Nature of science (NOS) has been a central theme in science education and research on it for nearly three decades, but there is still debate on its proper focus and underpinnings. The focal points of these debates revolve around different ways of understanding the terms “science” and “scientific knowledge”. It is suggested here that the lack of agreement is at least partially related to and reflected as a lack of common vocabulary and terminology that would provide a shared basis for finding consensus. Consequently, the present study seeks motivation from the notions of centrality of lexicons in recognizing the identity of disciplinary communities and different schools of thought within NOS. Here, by using a network approach, we investigate how lexicons used by different authors to discuss NOS are confluent or divergent. The lexicons used in these texts are investigated on the basis of a network analysis. The results of the analysis reveal clear differences in the lexicons that are partially related to differences in views, as evident from the debates surrounding the consensus NOS. The most divergent views are related to epistemology, while regarding the practices and social embeddedness of science the lexicons overlap significantly. This suggests that, in consensus NOS, one can find much basis for converging views, with common understanding, where constructive communication may be possible. The basic vocabulary, in the form of a lexicon, can reveal much about the different stances and the differences and similarities between various disciplinary schools. The advantage of such an approach is its neutrality and how it keeps a distance from preferred epistemological positions and views of nature of knowledge.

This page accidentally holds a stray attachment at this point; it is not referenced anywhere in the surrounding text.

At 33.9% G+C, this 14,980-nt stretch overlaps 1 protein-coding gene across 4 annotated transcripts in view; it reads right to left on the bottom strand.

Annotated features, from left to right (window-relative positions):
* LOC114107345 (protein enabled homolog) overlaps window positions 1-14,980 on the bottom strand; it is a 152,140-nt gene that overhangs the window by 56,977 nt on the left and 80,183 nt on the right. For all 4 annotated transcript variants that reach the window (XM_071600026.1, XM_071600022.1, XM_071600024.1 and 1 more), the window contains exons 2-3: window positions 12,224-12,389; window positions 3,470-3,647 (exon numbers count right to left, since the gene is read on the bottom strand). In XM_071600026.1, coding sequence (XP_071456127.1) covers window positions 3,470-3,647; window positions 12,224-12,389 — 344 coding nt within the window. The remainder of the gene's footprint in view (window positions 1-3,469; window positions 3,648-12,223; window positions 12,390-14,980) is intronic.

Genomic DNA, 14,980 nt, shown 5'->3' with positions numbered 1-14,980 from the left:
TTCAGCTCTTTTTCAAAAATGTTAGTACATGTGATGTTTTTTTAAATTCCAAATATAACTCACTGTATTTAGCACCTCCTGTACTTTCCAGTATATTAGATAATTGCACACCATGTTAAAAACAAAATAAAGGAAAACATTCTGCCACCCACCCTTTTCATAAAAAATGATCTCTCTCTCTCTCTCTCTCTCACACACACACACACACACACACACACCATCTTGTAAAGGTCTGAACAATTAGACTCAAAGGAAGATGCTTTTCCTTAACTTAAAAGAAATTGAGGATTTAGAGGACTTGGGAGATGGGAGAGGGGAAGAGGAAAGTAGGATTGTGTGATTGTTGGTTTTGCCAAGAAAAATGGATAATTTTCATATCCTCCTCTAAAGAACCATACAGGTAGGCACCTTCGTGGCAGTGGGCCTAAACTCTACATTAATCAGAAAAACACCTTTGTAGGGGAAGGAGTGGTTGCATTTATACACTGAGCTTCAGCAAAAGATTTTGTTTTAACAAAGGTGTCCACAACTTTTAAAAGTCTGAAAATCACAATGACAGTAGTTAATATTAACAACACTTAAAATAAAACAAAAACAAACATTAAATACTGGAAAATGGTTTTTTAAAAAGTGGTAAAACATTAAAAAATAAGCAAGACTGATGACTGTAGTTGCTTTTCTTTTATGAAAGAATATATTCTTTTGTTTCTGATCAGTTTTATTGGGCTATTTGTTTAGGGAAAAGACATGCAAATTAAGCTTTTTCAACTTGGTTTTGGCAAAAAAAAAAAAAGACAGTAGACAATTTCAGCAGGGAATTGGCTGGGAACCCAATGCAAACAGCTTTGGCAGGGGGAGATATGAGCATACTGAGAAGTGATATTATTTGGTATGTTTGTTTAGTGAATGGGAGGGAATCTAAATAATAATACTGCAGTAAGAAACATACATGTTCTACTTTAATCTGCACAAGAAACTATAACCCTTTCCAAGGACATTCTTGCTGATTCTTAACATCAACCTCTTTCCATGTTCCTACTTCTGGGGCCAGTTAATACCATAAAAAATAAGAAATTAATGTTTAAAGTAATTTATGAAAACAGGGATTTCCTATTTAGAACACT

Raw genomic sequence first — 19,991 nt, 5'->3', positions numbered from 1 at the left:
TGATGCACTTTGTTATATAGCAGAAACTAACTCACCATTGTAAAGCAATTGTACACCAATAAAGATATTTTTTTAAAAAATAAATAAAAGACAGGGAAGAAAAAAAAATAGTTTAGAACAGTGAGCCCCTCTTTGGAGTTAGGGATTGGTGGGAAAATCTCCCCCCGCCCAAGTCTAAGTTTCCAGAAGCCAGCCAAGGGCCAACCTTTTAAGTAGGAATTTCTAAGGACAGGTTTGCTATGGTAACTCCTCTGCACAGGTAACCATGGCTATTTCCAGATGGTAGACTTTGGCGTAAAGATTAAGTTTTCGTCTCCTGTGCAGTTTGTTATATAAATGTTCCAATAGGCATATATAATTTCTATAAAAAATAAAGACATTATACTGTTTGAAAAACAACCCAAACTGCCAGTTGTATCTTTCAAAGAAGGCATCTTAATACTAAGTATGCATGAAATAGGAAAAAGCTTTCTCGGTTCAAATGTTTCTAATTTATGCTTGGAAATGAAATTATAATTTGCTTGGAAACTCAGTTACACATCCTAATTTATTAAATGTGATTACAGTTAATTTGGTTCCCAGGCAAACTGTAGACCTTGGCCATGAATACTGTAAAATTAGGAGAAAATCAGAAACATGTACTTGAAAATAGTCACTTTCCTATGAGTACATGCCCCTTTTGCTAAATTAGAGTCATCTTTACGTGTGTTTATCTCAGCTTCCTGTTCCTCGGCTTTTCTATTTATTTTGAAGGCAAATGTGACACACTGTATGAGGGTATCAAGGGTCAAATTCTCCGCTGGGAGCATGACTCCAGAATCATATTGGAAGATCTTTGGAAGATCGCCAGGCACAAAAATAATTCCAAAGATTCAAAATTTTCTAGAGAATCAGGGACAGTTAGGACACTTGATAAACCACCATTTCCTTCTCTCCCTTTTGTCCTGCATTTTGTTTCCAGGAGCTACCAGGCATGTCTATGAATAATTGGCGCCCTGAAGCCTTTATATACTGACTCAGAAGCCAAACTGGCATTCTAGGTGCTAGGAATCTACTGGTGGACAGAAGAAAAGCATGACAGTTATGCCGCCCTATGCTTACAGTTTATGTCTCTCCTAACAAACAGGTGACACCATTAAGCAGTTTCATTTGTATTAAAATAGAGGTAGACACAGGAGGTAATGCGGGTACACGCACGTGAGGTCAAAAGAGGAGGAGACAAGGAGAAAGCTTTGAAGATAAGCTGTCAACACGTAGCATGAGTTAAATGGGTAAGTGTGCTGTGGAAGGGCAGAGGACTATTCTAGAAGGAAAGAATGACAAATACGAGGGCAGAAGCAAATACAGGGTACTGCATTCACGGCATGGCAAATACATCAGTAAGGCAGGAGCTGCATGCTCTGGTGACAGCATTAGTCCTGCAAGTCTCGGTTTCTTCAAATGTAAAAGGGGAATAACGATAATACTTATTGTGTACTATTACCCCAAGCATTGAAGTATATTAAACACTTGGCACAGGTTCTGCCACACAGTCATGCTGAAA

- 114 Fysik